Italian criminal law is based on the Penal Code (codice penale) and the Code of Criminal Procedure (codice di procedura penale). The Criminal Code is divided into a general and a specific part. The general part of the Penal Code defines and regulates the principles of criminal law such as personal responsibility, reservation of rights, non-retroactivity of laws introducing new offences or increasing the sentence, and the elements of the offence such as act, intent and causal link. The general part of the Penal Code also contains provisions which indirectly affect the Code of Criminal Procedure, such as the regulation of the request for a penalty, cases of extinction of offences and non-punishment of offences for minor offences. The special part of criminal law, on the other hand, deals with the individual offences, which in turn are divided into crimes (delitti) and misdemeanours (contravvenzioni). A further division concerns the respective legal property, the protection of which the legislator has reinforced with criminal sanctions, such as the rights of the person, property or public administration.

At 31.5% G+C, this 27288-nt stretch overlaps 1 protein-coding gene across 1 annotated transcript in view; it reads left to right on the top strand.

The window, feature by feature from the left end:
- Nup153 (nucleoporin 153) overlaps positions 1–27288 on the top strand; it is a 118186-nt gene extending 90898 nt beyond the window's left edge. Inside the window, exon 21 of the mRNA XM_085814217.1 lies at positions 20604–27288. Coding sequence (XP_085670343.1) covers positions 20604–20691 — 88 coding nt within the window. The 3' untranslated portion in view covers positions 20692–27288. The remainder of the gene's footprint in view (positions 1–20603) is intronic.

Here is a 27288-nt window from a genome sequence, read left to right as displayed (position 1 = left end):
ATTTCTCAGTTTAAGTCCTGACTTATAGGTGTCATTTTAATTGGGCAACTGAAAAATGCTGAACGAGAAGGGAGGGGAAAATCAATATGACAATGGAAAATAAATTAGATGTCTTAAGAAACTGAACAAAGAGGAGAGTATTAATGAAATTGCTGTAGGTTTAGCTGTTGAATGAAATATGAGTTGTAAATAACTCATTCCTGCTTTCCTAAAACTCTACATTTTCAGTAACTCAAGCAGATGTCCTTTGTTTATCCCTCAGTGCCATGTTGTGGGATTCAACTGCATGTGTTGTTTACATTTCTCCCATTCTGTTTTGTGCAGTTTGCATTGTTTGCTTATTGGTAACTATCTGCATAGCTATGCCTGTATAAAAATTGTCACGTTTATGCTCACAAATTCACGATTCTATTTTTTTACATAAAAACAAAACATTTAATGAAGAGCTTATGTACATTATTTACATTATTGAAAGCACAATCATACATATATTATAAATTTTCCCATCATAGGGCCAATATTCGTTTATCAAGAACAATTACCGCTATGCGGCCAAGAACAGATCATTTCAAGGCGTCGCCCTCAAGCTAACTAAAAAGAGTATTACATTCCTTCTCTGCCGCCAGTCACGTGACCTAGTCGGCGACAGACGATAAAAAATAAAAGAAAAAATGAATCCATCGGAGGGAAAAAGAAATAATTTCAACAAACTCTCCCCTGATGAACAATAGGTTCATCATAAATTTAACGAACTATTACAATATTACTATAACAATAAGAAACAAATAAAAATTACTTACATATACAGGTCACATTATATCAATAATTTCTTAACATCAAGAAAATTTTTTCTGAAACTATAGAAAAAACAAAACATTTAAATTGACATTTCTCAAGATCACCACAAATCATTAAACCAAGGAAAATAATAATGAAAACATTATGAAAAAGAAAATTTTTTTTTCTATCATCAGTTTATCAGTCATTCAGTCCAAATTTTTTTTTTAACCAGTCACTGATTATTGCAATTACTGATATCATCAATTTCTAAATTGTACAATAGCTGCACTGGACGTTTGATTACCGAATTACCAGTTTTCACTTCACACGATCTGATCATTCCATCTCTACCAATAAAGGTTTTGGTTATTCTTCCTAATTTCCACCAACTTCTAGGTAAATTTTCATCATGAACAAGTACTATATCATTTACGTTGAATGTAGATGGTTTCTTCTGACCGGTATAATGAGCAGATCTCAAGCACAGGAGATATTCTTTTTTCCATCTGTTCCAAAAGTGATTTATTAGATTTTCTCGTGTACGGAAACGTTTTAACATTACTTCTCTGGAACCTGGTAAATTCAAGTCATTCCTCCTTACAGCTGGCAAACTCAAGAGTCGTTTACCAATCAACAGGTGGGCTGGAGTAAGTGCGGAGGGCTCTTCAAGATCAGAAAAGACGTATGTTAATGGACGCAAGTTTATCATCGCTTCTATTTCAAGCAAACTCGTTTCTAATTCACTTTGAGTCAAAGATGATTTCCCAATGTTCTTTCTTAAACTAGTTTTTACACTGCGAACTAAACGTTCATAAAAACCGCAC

The Code of Criminal Procedure, on the other hand, regulates the criminal proceedings which have as their goal the detection of criminal offences. Italian criminal procedure is characterised by the dispute between the prosecution and the defence. Although Italian criminal procedure is divided into three phases (investigation, pre-trial and trial), there are also various alternative procedures which, in most cases, have a decisive influence on the defence strategy for the individual case. Apart from the typical end of the trial by acquittal or conviction of the accused, the different procedural alternatives allow different outcomes such as suspension of the criminal proceedings for a probationary period or exemption from punishment for minor offences. Italian penal law is also characterised by alternative procedures that allow the convicted person to serve his sentence outside the prison walls (assignment to social services, house arrest, etc.). Although this is in line with the development of the constitutional requirement to reintegrate the offender into society, in practice it serves to reduce the burden on overcrowded prisons.